Yesterday I had another one of those ”Wow, this podcast is so good, I want to listen to it again, as soon as I’m done listening to it the first time around”-moments, and the podcast that made me all excited was the One You feed-episode with Glennon Doyle Melton.
I found a lot of really significant passages in the conversation in this podcast, and a few of them went straight to my heart. One of them centers on the habit we have of not sharing our vulnerability with each other. Glennon tells a story of when she wrote a post on Facebook, sharing her vulnerability in 25 bullets. The response was amazing and supportive, but also, people dared to show their vulnerability with her, after she had shown her. And she was struck by the fact that people she knew, she only really thought she knew, because there was so much pain and hard experiences in their life, that they had never shared with her. She shares her reaction to this, in the podcast:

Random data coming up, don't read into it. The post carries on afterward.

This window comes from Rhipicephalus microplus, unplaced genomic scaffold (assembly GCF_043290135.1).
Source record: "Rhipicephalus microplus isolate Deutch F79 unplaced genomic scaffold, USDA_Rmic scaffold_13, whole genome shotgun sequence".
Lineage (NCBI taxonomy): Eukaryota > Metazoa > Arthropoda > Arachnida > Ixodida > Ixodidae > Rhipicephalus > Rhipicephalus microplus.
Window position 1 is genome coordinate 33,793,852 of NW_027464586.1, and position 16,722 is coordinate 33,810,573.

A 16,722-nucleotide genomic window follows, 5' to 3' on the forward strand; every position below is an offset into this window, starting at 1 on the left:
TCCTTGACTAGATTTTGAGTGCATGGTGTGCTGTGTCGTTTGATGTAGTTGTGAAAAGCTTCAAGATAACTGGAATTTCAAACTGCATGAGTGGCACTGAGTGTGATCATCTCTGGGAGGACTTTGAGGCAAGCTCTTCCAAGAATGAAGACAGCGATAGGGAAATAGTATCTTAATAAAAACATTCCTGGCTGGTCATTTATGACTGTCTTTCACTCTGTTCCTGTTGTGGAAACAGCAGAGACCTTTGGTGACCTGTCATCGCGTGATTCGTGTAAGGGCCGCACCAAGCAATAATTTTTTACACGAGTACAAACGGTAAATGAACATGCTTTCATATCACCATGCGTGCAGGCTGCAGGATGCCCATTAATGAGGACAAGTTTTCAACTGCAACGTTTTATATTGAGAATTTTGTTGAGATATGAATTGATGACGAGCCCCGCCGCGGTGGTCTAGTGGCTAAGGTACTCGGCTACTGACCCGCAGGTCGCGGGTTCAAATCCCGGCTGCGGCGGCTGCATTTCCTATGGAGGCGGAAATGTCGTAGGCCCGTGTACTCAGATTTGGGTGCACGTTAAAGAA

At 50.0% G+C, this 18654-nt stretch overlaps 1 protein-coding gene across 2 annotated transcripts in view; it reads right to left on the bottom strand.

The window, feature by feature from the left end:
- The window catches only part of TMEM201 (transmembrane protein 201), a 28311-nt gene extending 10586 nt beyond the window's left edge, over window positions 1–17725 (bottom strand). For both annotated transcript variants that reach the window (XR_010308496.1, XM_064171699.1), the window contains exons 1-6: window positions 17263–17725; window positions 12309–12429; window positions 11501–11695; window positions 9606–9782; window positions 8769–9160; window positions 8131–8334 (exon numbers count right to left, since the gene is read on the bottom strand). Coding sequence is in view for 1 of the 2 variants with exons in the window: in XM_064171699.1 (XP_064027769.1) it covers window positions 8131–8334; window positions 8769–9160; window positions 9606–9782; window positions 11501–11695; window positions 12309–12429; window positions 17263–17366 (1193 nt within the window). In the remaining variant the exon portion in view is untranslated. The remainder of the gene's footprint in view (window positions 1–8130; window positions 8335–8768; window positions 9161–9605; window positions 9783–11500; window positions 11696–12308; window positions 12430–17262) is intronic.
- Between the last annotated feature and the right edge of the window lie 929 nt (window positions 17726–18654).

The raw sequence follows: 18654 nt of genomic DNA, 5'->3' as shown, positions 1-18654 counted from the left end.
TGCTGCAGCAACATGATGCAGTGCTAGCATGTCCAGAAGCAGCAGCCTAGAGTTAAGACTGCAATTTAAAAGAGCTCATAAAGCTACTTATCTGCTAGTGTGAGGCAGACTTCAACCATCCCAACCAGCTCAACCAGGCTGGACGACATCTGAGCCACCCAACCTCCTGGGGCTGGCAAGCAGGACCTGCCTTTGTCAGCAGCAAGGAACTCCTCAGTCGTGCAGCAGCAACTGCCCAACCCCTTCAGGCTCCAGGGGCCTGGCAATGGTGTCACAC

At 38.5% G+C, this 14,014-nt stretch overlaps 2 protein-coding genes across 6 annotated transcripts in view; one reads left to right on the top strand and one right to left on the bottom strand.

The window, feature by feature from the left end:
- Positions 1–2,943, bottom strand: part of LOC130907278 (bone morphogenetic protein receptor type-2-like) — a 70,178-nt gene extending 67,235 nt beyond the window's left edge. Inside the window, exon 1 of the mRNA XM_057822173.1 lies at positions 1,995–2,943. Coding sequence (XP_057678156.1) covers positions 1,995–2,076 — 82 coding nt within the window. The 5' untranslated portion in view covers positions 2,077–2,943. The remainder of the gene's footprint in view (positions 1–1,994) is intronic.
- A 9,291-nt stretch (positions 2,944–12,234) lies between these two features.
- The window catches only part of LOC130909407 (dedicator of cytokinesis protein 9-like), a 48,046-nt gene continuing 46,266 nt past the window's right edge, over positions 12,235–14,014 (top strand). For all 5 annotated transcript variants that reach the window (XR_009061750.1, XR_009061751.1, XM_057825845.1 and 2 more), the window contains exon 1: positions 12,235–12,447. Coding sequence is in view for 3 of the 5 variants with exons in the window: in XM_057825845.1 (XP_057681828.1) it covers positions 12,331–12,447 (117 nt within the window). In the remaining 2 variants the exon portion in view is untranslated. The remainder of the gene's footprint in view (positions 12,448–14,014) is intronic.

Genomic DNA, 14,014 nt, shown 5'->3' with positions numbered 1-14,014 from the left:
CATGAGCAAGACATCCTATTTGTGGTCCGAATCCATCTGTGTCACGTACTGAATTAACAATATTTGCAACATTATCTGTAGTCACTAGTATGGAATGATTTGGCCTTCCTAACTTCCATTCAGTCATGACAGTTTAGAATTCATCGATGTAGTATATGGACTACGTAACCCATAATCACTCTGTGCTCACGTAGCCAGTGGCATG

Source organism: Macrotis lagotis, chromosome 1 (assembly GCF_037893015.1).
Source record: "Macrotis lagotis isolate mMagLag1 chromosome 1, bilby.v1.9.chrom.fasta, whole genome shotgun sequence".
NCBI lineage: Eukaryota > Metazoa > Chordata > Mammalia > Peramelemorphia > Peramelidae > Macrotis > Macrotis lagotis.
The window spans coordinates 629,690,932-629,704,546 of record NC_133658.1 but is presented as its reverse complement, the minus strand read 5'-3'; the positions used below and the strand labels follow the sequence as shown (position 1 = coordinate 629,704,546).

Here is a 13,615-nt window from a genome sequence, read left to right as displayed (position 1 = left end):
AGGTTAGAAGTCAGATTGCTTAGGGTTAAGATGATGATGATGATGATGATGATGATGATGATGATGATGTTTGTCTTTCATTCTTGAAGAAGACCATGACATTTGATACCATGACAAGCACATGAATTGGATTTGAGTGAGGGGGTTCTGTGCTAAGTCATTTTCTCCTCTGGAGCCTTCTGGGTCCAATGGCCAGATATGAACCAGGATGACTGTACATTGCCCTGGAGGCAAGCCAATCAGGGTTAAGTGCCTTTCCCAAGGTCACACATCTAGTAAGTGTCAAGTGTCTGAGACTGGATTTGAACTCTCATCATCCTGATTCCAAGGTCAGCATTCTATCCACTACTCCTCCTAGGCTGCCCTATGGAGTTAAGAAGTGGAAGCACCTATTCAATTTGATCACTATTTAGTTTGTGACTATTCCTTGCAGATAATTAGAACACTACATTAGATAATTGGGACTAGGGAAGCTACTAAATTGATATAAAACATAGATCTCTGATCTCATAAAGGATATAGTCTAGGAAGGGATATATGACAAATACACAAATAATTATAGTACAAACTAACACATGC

I was pissed! Because what are we doing? Why are we even calling each other friends? We sit together and we’re talking about things that do not matter, and you’re in so much pain, and I have the same pain. This just gotta be what we’re here for: to talk about this stuff!
Now, why is it like that? Why do we barely go skin-deep? Why is it so hard to be vulnerable? Why do we hold back, from sharing our pains, losses, grievances, but also our joys, tender moments and highest wishes and dreams? And why do we believe the mind-made monsters about what will happen if we are wholehearted and vulnerable, when in my experience, usually it’s the opposite. Yes, there will be haters, but haters will be haters, to quote Taylor Swift, and why should we (or I) let that stop me? And what I have received in love and connection on account of opening up and being vulnerable, far surpasses the ”hate-responses”.
And still. I hold back. I shy away. I hold my tongue, for fear of the reaction, even though I know that if someone came to me with what I am dying to share, I would open my arms and heart and just hold a space for whomever it was who shared their vulnerability. Why don’t I think others would do the same for me? Isn’t that why we are here?